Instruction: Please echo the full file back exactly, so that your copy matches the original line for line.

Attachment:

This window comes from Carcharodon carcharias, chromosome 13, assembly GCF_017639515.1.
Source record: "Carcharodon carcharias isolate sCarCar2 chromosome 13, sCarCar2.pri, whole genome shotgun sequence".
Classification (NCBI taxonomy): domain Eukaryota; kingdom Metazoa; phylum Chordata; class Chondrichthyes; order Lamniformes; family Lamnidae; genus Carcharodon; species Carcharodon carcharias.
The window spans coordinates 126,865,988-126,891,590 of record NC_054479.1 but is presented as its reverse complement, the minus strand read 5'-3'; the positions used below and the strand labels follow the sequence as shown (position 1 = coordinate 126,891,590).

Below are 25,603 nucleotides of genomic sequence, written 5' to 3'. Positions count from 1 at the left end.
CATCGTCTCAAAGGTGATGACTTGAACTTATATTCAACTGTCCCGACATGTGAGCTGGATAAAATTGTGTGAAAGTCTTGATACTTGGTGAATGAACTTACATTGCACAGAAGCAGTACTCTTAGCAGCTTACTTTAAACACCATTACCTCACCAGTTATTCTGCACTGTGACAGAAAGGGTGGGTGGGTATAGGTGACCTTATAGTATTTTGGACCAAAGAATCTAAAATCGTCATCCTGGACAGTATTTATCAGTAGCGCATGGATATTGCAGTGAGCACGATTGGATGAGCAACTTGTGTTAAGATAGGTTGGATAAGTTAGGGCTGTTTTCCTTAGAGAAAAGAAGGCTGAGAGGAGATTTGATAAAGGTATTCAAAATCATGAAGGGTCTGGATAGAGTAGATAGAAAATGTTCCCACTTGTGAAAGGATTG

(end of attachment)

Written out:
This window comes from Carcharodon carcharias, chromosome 13, assembly GCF_017639515.1.
Source record: "Carcharodon carcharias isolate sCarCar2 chromosome 13, sCarCar2.pri, whole genome shotgun sequence".
Classification (NCBI taxonomy): domain Eukaryota; kingdom Metazoa; phylum Chordata; class Chondrichthyes; order Lamniformes; family Lamnidae; genus Carcharodon; species Carcharodon carcharias.
The window spans coordinates 126,865,988-126,891,590 of record NC_054479.1 but is presented as its reverse complement, the minus strand read 5'-3'; the positions used below and the strand labels follow the sequence as shown (position 1 = coordinate 126,891,590).

Below are 25,603 nucleotides of genomic sequence, written 5' to 3'. Positions count from 1 at the left end.
CATCGTCTCAAAGGTGATGACTTGAACTTATATTCAACTGTCCCGACATGTGAGCTGGATAAAATTGTGTGAAAGTCTTGATACTTGGTGAATGAACTTACATTGCACAGAAGCAGTACTCTTAGCAGCTTACTTTAAACACCATTACCTCACCAGTTATTCTGCACTGTGACAGAAAGGGTGGGTGGGTATAGGTGACCTTATAGTATTTTGGACCAAAGAATCTAAAATCGTCATCCTGGACAGTATTTATCAGTAGCGCATGGATATTGCAGTGAGCACGATTGGATGAGCAACTTGTGTTAAGATAGGTTGGATAAGTTAGGGCTGTTTTCCTTAGAGAAAAGAAGGCTGAGAGGAGATTTGATAAAGGTATTCAAAATCATGAAGGGTCTGGATAGAGTAGATAGAAAATGTTCCCACTTGTGAAAGGATTG